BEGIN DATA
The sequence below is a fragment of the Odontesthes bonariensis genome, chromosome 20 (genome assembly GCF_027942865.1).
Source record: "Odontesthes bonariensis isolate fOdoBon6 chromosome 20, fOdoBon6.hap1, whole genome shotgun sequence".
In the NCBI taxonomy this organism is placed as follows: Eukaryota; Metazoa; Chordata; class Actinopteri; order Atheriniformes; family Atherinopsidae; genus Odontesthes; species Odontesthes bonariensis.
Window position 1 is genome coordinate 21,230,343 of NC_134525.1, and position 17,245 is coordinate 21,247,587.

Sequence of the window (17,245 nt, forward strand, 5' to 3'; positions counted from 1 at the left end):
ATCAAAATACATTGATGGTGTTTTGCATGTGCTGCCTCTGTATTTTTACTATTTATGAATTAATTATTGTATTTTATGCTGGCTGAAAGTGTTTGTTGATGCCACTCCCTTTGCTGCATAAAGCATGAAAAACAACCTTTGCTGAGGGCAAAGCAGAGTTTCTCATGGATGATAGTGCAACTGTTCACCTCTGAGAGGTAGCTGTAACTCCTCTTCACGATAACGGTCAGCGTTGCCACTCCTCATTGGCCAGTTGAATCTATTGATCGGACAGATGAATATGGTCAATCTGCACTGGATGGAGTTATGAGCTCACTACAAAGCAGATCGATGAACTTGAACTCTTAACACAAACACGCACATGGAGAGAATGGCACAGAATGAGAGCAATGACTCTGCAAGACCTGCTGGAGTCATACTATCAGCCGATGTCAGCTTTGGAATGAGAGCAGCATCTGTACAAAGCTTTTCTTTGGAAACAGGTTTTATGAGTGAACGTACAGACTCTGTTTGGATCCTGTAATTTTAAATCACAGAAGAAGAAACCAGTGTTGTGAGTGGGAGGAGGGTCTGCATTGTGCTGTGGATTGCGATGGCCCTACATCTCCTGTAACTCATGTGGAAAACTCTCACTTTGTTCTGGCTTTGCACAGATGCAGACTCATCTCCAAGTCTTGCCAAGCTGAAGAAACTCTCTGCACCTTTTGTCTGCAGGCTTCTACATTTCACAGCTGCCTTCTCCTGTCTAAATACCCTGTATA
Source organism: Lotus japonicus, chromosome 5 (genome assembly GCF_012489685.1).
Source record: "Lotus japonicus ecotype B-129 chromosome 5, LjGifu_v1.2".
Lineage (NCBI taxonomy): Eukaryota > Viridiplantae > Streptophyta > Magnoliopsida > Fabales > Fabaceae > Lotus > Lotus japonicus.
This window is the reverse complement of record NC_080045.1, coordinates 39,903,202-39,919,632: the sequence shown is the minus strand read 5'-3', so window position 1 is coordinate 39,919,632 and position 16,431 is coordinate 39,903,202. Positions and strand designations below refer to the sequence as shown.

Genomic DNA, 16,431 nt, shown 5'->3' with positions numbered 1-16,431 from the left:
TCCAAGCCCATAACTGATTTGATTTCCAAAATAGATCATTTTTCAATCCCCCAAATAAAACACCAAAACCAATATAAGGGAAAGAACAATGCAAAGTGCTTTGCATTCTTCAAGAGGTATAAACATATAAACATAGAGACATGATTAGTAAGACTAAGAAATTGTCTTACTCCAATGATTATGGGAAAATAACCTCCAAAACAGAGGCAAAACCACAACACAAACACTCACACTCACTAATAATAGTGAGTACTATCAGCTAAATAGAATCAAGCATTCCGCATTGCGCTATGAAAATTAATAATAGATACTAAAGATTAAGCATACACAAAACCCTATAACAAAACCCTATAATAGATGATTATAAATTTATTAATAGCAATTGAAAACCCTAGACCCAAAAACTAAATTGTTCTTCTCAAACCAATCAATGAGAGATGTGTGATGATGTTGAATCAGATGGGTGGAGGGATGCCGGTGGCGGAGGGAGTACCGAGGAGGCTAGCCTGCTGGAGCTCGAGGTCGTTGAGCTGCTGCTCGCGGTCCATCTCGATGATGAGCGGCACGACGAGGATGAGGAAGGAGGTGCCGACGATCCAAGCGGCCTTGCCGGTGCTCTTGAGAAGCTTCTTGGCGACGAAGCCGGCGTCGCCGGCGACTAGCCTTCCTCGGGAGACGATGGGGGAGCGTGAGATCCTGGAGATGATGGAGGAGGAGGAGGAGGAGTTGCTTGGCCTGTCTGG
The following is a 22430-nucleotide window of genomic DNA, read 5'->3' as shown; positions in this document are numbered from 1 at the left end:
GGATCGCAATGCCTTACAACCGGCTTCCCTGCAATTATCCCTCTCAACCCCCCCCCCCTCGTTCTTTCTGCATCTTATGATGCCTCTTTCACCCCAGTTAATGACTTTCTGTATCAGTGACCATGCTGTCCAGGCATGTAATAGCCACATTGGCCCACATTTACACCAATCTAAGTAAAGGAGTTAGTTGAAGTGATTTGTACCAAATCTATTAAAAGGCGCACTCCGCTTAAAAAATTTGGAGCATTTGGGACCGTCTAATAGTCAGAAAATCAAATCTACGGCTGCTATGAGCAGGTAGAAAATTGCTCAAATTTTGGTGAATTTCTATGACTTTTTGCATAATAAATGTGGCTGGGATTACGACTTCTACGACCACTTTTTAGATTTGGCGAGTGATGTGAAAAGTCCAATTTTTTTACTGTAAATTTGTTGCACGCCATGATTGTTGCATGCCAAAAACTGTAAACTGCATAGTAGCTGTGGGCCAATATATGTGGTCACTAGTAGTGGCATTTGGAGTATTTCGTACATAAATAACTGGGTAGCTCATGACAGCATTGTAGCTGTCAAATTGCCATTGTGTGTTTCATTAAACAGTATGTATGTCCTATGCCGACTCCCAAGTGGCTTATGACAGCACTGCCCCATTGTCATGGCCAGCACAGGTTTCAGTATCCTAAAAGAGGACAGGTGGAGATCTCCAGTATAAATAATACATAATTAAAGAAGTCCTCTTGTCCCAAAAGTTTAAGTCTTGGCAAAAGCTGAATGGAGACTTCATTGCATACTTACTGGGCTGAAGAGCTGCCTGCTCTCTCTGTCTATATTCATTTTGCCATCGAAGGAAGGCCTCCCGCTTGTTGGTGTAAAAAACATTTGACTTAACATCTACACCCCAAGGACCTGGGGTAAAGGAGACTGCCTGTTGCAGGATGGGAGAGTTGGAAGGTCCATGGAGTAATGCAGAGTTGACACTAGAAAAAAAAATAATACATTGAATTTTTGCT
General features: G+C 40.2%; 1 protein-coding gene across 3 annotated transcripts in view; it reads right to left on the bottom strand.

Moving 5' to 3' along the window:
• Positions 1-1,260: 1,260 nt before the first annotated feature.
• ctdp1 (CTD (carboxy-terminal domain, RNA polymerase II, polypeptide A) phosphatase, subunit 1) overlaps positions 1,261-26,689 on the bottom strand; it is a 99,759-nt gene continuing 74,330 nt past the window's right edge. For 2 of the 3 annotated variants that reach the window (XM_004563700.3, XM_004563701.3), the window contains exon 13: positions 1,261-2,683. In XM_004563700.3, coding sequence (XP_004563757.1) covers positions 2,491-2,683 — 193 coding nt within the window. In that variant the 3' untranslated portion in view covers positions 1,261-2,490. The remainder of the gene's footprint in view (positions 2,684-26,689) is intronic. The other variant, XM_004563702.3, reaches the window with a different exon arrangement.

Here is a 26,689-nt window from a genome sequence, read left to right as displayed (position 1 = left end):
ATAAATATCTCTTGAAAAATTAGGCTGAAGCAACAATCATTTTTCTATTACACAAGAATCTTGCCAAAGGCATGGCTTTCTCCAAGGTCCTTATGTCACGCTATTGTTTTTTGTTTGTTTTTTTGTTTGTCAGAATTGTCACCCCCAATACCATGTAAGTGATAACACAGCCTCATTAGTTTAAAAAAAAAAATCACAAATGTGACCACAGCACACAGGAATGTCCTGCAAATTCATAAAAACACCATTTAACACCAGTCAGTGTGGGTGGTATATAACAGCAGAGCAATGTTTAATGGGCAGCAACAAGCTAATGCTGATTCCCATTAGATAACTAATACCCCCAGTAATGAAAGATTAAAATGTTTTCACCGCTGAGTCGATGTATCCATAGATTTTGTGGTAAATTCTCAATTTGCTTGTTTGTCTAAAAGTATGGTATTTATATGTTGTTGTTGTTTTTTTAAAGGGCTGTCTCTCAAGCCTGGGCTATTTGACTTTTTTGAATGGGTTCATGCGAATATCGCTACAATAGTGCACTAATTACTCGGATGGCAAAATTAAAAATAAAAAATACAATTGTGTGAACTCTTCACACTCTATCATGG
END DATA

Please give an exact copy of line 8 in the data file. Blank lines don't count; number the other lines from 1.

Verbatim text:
Source record: "Lotus japonicus ecotype B-129 chromosome 5, LjGifu_v1.2".